Big changes come to Wisconsin

As the new school year begins, teachers in Wisconsin are just now finding out what work life will be like without a contract.

With the start of school approaching on Sept. 1, about two-thirds of Wisconsin's school districts are rushing to finalize employee handbooks to replace now-extinct collective bargaining agreements that for decades outlined duties and salaries for workers.

The passage of the state's new "Act 10" legislation - in effect for all districts that didn't extend a contract with teachers before the passage of the law - gives administrators the ability to make sweeping changes to teachers' pay scales, hours and working conditions without having to negotiate them with unions.

Some sacred cows are disappearing, such as teacher tenure, layoffs based on seniority and the guarantee of 10 years' worth of post-retirement health insurance. Other big and complex changes on the horizon include new salary structures and pay-for-performance plans.

Many teachers, especially those still feeling bruised from divisive union fights and the requirement to pay more for their health insurance and retirement, are concerned about the changes being made unilaterally by management, said Christina Brey, spokeswoman for the Wisconsin Education Association Council, the state's largest teachers union.

Some of the major changes will include

  • Changing health insurance options and reducing post-retirement benefits
  • Ending tenure and layoff decisions based on seniority, now teachers can be on year-to-year contracts, and nonrenewal decisions can be based on performance.
  • Modifying work expectations. Teacher contracts traditionally specify a variety of work-related conditions, from the maximum number of contact hours with students, to the number of prep periods, to the length and number of work days.

The other intended consequence was to reduce the teachers association to a shell, as they announce a 40% reduction in staff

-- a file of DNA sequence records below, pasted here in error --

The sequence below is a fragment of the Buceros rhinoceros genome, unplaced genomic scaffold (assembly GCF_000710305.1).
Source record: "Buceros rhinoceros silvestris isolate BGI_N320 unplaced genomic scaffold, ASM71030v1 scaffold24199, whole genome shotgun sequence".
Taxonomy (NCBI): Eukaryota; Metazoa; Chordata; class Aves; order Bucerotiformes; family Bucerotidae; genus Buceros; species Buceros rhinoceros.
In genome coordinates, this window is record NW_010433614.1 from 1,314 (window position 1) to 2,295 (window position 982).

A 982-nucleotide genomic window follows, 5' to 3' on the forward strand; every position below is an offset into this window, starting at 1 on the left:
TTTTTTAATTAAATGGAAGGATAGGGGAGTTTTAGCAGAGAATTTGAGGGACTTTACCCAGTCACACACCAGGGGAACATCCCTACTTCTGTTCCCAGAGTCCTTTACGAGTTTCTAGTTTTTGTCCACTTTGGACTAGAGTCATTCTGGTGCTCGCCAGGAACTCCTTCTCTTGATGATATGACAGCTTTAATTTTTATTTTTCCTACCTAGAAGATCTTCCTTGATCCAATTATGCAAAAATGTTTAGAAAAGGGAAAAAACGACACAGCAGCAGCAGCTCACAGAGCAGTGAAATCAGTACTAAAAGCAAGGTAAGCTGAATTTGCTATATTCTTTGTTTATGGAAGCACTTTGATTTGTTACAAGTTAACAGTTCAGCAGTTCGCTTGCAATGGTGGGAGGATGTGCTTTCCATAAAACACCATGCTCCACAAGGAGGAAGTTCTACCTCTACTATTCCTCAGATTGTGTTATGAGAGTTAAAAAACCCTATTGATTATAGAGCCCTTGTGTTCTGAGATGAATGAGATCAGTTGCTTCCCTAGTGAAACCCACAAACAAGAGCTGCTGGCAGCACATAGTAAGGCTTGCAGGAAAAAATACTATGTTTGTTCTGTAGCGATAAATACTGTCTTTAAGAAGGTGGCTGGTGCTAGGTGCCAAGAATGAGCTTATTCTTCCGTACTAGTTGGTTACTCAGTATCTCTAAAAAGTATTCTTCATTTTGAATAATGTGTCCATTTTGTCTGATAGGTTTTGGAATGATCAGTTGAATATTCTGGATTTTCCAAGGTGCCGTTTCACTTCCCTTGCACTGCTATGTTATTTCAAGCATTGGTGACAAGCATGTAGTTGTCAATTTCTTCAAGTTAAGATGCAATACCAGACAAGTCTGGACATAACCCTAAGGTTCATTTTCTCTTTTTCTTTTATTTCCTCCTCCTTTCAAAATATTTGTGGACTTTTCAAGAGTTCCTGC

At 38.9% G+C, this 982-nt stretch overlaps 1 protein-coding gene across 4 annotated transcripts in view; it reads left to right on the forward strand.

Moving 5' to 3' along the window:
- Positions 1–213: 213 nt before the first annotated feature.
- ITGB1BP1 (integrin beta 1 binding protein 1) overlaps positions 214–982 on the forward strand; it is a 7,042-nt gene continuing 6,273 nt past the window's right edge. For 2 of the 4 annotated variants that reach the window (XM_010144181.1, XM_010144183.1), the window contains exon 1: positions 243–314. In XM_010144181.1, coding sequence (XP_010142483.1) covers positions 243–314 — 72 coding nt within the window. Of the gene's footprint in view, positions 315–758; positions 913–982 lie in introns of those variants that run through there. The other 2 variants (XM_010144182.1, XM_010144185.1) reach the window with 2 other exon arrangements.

The law strips teachers and most other public employees of rights to collectively bargain over issues like work conditions or vacation time. The extent of their collective bargaining rights are now limited to wages, and workers cannot argue for a salary increase larger than the rate of inflation. It also no longer permits unions to automatically withdraw dues from paychecks.

Similar effects will be felt in Ohio if SB5 survives the November election. It's not hyperbole to suggest that the teaching profession is on the line. And without strong advocates for public education, that too will come under great and greater duress.

A litmus test tomorrow in Wisconsin

Tomorrow is a big day in the test of working people vs. extreme politicians. In Wisconsin an election will be held to allow voters a say on recalling 6 Republican State Senators who voted for an SB5 like bill. Unlike Ohio, Wisconsin doesn't have the ability repeal legislation, instead they provide the voters a chance to recall their legislators.

So worried are the GOP over this recall effort they even resorted to running "fake Democrats" in a primary election a few weeks ago. Needless to say voters saw through this scam and every fake candidate was handily beaten. But these extremist lawmakers have a right to be worried after building an all too familiar extremist record in short order

Further, with the Republican-contrived primaries over (they recruited fellow Republicans to run against Democrats in order to delay and sow considerable confusion about recall process), the public can now focus on clear-cut choices between Democratic candidates with demonstrated followings and Republican senators whose reputations have been tarnished.

The Republican baggage includes:

  • their extraordinary anti-union votes,
  • their support for an exceptionally punitive budget toward local public education and services, and
  • their collaboration with the most dictatorial procedures and anti-democratic legislation that the Wisconsin Legislature has witnessed in more than a century.

MotherJones provides us a good synopsis of the 6 elections being held tomorrow. 2 are looking good for the Democrats, 3 are toss ups and one is looking to be a GOP hold. The Democrats would need to win 3 of the 6 to retake control of the Wisconsin State Senate and end Gov. Walkers middle class damaging agenda.

This election will also give us one of our first indicators of the kind of energy and voter turnout we can expect in Ohio around Issue 2, in the fall as voters here look to repeal similar extreme legislation.

Is election tampering of SB5 coming to Ohio

Yesterday we read an article detailing some very troubling activity by Americans for Prosperity, the Koch brothers funded astroturf organization

Americans for Prosperity is sending absentee ballots to Democrats in at least two Wisconsin state Senate recall districts with instructions to return the paperwork after the election date.

The fliers, obtained by POLITICO, ask solidly Democratic voters to return ballots for the Aug. 9 election to the city clerk "before Aug. 11."

Those Wisconsin recall elections are central to the fight against SB5 like measures implemented by Republican Governor Scott Walker. Meanwhile, back in Ohio the Cincinnatti inquirer has a report